Partnerships are a popular option in the business community with members enjoying added liability protection and increased capital raising potential. Simply choosing a partnership structure without doing your due diligence leads to trouble down the road. From problems dissolving the business to unfavorable tax situations, you want to be an informed business owner.

Partnership accounting experts want you to understand your obligations before formation, realize that distributions can become complex, follow all applicable tax deadlines, be aware of the additional deductions and credits available, and comprehend dissolution provisions.  

Understand Your Obligations Before Formation

Whether you are forming a partnership from scratch or are joining an existing business, you want to have transparent insight into your obligations before you sign on the dotted line. There are different partner types, including a general member and a limited member. A general partner is liable for the company’s debt while a limited partner’s share of company debt is limited to their investment in the company.

For example, let’s say the partnership has $100,000 of debt that they default on. There are two general partners with 40% ownership each and a limited partner with 20% ownership. The limited partner has $15,000 invested in the company. Even though the limited partner’s share of company debt is $20,000, they would only be required to pay $15,000 with the general partners splitting the remaining balance.

Before you sign a partnership agreement, you must understand your liability obligation. Acting as a general partner not only constitutes a riskier investment but can also subject your income to self-employment taxes. The Journal of Accountancy suggests that you consult with an attorney when you are presented with a proposition.

Distributions Become Complex

Partnership agreements are as good as law when it comes to taking distributions from the company. The amount you are able to distribute needs to be proportionate to your ownership or profit percentage, which is specified in the partnership agreement. Distributions can cause issues between partners when certain partners don’t want to take money out of the company. This calls on the importance of communication and transparency between partners.

Let’s say you wanted to withdraw $5,000 from the company and you have 50% ownership. The other partners would need to withdraw the same amount, so if there were only one other person, they would also need to have $5,000 withdrawn. This doesn’t mean they must immediately withdraw the money when you do. Instead, there will be a distribution payable account on the balance sheet.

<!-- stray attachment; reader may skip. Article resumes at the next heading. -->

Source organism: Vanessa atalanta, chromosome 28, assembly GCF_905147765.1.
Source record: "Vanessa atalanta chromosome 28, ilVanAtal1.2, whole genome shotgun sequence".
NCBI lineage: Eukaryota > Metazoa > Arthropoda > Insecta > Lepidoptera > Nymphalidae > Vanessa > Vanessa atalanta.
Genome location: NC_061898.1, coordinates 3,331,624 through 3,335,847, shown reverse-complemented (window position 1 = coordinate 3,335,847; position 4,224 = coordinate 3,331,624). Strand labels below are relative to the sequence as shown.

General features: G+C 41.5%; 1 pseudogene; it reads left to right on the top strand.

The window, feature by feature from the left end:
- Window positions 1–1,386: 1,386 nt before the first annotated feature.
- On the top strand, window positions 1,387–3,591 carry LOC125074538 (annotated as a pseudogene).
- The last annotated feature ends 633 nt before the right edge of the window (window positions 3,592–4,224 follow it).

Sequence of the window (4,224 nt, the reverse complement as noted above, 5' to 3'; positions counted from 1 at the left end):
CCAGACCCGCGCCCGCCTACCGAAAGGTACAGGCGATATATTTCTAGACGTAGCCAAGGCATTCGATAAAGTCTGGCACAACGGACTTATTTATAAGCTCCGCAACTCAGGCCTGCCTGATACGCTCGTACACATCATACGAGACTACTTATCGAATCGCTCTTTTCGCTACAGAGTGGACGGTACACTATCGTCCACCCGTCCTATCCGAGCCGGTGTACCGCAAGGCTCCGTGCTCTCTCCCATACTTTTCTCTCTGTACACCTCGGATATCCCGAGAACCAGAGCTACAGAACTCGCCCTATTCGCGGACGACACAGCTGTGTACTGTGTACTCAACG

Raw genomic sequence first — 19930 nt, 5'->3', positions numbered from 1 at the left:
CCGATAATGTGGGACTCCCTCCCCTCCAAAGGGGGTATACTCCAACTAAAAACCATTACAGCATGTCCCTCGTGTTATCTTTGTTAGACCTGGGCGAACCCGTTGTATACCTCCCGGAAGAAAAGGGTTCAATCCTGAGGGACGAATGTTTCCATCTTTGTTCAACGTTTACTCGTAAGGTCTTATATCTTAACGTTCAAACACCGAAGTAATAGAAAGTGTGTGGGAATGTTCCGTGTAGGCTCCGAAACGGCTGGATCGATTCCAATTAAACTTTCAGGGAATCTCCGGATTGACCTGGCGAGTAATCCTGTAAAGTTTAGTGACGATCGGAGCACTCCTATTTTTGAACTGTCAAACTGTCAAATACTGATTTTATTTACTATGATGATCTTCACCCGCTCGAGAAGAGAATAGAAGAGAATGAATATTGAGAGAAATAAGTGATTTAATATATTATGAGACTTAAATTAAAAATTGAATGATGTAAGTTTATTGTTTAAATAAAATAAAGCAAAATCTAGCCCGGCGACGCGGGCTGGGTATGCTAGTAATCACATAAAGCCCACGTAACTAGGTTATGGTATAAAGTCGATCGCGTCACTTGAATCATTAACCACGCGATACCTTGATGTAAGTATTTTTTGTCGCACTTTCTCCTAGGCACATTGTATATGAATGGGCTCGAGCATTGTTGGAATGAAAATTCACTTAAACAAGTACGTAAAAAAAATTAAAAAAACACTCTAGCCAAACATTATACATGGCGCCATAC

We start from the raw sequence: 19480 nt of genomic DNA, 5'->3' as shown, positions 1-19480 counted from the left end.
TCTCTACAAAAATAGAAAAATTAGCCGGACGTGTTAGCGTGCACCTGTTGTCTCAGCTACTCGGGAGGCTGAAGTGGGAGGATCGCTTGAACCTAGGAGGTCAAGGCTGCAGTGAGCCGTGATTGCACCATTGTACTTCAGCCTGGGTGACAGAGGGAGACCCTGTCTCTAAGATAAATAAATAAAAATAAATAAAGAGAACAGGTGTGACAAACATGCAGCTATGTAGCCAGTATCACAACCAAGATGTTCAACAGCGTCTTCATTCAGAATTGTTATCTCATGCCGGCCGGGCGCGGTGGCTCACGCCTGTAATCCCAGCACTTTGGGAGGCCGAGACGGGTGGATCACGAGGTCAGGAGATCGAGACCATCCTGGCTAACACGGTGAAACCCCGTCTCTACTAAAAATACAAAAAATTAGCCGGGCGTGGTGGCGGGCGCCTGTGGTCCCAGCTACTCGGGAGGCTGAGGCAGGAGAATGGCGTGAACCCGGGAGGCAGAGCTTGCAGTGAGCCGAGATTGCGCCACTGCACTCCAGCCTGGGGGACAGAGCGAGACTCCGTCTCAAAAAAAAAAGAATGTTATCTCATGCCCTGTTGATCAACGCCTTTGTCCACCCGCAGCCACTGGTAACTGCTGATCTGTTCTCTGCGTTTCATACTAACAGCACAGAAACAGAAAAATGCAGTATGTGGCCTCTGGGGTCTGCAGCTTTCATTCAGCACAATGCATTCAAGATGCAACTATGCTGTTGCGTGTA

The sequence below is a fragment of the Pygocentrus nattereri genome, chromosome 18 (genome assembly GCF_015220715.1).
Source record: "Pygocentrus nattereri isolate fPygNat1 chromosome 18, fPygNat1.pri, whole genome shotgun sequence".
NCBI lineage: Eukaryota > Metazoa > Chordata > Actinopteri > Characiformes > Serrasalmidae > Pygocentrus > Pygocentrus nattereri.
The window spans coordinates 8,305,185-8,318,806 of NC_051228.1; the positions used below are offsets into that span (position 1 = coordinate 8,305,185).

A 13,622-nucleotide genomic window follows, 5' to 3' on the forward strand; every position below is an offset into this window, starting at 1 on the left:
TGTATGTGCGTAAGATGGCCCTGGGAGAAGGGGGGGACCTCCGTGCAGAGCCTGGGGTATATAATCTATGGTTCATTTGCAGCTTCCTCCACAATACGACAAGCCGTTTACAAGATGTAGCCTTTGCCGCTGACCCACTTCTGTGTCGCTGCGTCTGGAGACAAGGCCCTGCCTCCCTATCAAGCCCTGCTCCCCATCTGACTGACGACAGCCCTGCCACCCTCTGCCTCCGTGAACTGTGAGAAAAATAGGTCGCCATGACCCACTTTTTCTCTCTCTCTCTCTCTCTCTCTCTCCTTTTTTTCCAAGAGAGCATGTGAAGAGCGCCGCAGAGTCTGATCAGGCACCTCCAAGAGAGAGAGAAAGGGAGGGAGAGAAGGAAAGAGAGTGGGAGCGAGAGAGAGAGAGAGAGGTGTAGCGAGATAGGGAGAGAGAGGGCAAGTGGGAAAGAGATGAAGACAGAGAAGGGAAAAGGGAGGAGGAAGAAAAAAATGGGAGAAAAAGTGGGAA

Follow Tax Deadlines Throughout the Year

Partnerships pass all income or loss down to the individual level through Schedule K-1. Unless you elect to pay entity-level taxes at the state level, you will be on the hook for federal and state tax obligations when you file your personal return. This gives way to the need for quarterly estimated tax payments either at the corporate or individual level.

In addition to estimated tax payments, your partnership must file an annual tax return on Form 1065. The 1065 has a due date of March 15th each year, but you can request an automatic 6-month extension. Moreover, you may have payroll tax and sales tax obligations throughout the year, depending on your business operations.

Additional Credit and Deductions are Available

Owning your own business leads to additional tax credits and deductions. Partnership business owners are able to take the Qualified Business Income Deduction, which is an immediate 20% reduction of taxable income. This means you will only pay tax on 80% of the profits your business makes. There is no additional deduction for losses passed down, but these amounts can be carried forward to offset future income years.

In addition to deductions at the individual level, partners are able to enjoy various deductions at the partnership level. COVID relief is still in full swing, with the Employee Retention Tax Credit being available for partnerships with employees. Moreover, the Research and Development Credit, Solar Powered Tax Credit, Fuel Credit, and more are options depending on the industry you operate in. Maximizing the credits that the IRS offers is crucial to reducing your tax liability.

Dissolution Requires Unanimous Vote

Whether your partnership has been struggling to turn a profit or partners simply aren’t getting along, dissolution is an option that many members resort to. Dissolution can be difficult because it requires a unanimous vote to legally dissolve the business in most states. Buying out partners is an option, but this can be expensive depending on the member’s basis in the company.

Be sure your partnership agreement has set clauses on how to dissolve the partnership. You may be able to bypass certain state guidelines if you have adequate clauses worked into your agreement. Regardless, you must understand the complications dissolution presents when it comes to your partnership.  


Partnership accountants shouldn’t be the only individuals who understand the specifics of operating a partnership. In fact, as a business owner, the burden falls on you to know what accounting guidelines you must abide by. Partnerships carry an abundance of benefits that can be fully utilized the more informed you are regarding the rules and regulations that apply.

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